Director: David Fincher
Cast: Ben Affleck, Rosamund Pike, Tyler Perry, Neil Patrick Harris, Carrie Coon
Running Time: 2hr 29min
Plot: Not the sequel to Gone Baby Gone. On the morning of their fifth anniversary, Nick Dunne’s (Affleck) wife Amy (Pike) ‘disappears’, leaving behind plenty of traces with which the police call the apparently dutiful husband into question. Once the media circus opens there’s no stopping it.
From the foreboding establishing shots of the run-down North Carthage community and the casual introduction of Ben Affleck’s louche middle-aged husband Nick Dunne, Gone Girl seems to be a stylish, modern whodunnit? directed in the classic mode. Anyone who has seen Zodiac, Fight Club or Se7en will be aware that David Fincher’s films are much more complex than that. Sure enough, what begins as an engaging, humanistic approach to a suspected murder case slowly, hideously unfurls to reveal itself as an extremely venomous and shocking thriller which only someone of Fincher’s calibre could possibly pull off.
Nick and Amy Dunne (played by Ben Affleck – great – and Rosamund Pike – excellent -respectively) are a formerly fashionable couple that have been married for exactly five years, the last two of which have been spent in the homely confines of suburban Missouri. Their passions are waning; their love life is perfunctory; and their plans for the future are effectively rotting in the charnel-house of financial ruin. Relationship troubles fall by the wayside when Amy goes uncharacteristically AWOL, leaving her husband the bearer of titanic credit card debt and the sole suspect in the case of her disappearance. As the gorilla-esque Affleck -now beefed up beyond belief for Batman – hulks around between the cop shop, his model home and police press conferences, it’s hard not to take a dislike to him. He goes around like a walking, talking smoking gun, and he only seems to get worse the more you get to know him. There’s one thing though: we are always with him, so at the very least we can say we know what he’s up to.
Someone we don’t spend much time with initially is the girl who is gone. For a long while we don’t know what dear wife Amy does (or is it did? hmmmm), who she is or how she behaves; we only know what people know of her, which is suspiciously little. Then begin her diary flashbacks, written – and read aloud – by Rosamund Pike in a way which endears you to her but which is laced with a near undetectable melancholy, as if she isn’t quite telling us everything. Is there another man or woman involved? Is she lying to herself? Is this all some poetic revery, her only private escape from the waking nightmare that is her abusive marriage?
It’s common knowledge that there’s no such thing as the perfect crime but in Gone Girl’s duodenum narrative – told from the alternating perspectives of the suspected-murderer husband and the quixotic, retrospective journal jottings of the currently absent wife – the self-adapting novelist Gillian Flynn and partner in crime David Fincher have produced a near impeccable piece of espionage cinema. The haunting, suggestive score, which comes care of Nine Inch Nails’ Trent Reznor, deserves equal placement with the writing and the cinematography. It is absolutely vital to the films ever-rising tension.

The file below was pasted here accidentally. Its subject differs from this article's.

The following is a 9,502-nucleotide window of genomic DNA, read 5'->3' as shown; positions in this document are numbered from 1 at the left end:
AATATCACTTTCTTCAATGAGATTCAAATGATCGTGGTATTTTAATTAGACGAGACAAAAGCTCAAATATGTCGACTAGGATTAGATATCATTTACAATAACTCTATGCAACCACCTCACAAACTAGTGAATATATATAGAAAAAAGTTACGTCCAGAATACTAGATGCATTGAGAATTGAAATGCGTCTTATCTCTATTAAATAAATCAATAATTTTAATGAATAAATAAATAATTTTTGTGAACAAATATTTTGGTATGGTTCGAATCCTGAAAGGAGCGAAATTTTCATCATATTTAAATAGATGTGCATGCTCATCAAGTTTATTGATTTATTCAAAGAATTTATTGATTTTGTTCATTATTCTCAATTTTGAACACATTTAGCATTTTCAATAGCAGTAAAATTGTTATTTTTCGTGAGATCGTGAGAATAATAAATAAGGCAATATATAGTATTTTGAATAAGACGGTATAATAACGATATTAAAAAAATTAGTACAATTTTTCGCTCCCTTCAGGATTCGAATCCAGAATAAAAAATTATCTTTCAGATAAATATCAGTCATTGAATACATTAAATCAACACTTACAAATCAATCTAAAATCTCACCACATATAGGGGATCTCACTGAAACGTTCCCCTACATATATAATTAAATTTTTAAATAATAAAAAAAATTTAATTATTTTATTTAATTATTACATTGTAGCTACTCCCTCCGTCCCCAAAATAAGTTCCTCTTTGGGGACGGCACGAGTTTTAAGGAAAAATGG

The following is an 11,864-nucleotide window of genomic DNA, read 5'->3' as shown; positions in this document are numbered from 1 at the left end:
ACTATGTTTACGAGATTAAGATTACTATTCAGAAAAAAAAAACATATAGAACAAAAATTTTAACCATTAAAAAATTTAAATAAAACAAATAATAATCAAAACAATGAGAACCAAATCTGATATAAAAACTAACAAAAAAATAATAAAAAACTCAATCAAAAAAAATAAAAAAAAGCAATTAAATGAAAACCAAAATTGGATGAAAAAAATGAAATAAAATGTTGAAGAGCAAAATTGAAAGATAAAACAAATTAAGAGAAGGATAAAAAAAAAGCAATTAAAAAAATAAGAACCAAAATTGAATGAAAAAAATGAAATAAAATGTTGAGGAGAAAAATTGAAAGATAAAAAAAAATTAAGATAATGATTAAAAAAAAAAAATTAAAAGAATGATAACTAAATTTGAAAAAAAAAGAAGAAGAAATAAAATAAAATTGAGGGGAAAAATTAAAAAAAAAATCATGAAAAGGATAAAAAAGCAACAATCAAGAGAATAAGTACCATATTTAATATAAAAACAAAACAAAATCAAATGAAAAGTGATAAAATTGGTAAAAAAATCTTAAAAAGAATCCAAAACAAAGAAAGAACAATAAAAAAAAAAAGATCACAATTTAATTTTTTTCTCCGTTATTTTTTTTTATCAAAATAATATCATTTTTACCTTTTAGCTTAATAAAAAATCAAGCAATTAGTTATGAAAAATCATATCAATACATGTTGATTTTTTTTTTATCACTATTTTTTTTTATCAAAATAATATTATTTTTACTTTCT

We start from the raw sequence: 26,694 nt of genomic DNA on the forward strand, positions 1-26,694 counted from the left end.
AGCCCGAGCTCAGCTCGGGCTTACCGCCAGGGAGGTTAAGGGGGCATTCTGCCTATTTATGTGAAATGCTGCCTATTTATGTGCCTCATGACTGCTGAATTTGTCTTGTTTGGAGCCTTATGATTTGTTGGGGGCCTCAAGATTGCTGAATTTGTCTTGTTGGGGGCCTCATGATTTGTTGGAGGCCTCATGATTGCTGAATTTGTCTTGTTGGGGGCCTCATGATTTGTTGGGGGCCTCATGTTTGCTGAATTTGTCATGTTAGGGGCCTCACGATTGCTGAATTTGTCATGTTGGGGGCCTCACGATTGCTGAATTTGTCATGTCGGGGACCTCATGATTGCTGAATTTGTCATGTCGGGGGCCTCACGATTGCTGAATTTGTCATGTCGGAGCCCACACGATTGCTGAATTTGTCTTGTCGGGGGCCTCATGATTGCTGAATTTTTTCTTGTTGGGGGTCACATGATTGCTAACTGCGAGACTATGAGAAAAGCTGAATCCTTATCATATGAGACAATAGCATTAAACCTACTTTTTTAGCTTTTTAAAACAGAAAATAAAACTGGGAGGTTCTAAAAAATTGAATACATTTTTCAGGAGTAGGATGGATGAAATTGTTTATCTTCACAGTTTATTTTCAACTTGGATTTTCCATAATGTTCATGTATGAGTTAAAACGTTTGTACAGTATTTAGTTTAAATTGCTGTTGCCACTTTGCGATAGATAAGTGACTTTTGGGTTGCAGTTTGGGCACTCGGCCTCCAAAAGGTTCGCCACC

Gone Girl will spark many a discussion about the impact of social media and surveillance on everyday family life, and it has an intriguing take on the way in which it can distort reality and warp our priorities to an externalised agenda. A constant, somewhat extremist theme running through David Fincher’s body of work (most prominent in Fight Club and The Social Network) is the deterioration of masculinity in the modern day, a product of the largely justified assault by an increasingly feminist society. Virility is no longer to be applauded; it is to be spat upon by journalists, news anchors, morning chat show hosts and female homicide detectives. Meanwhile, men must sit by and watch the façade of patriarchy be torn asunder by a cynical new generation who know full well that all males are either violent, insecure, impotent or otherwise undeserving of their place in the world.
According to Amy Dunne, Margot Dunne (Affleck’s on-screen twin sister, played by Carrie Coon) and a host of formidable female commentators, the male gender’s intentions are purely destructive and more than a little limited. To wit: They are all ‘total creeps’ who ‘want to fuck’ all things into oblivion or, failing that, put them on a leash from which they will never become unfettered. Now while Fincher’s views aren’t as strong as this – his analyses of gender tropes are part critique, part critiquing of critique – if the director’s last three films (Gone Girl, The Girl with the Dragon Tattoo and The Social Network) are anything to go by, his official mantra would run something along the lines of, ‘Only unintelligent people trust other people. We all hate one another deep down, some just don’t do it as well.’ Gone Girl is an overwhelmingly bitter take on human relations and the lies we tell about ourselves to others, but it’s a damn entertaining ride for it. If you found this review to be a bit light on plot clues, then that’s because most of the fun of Gone Girl is that it forces you to keep on guessing – the less you know going in, the better.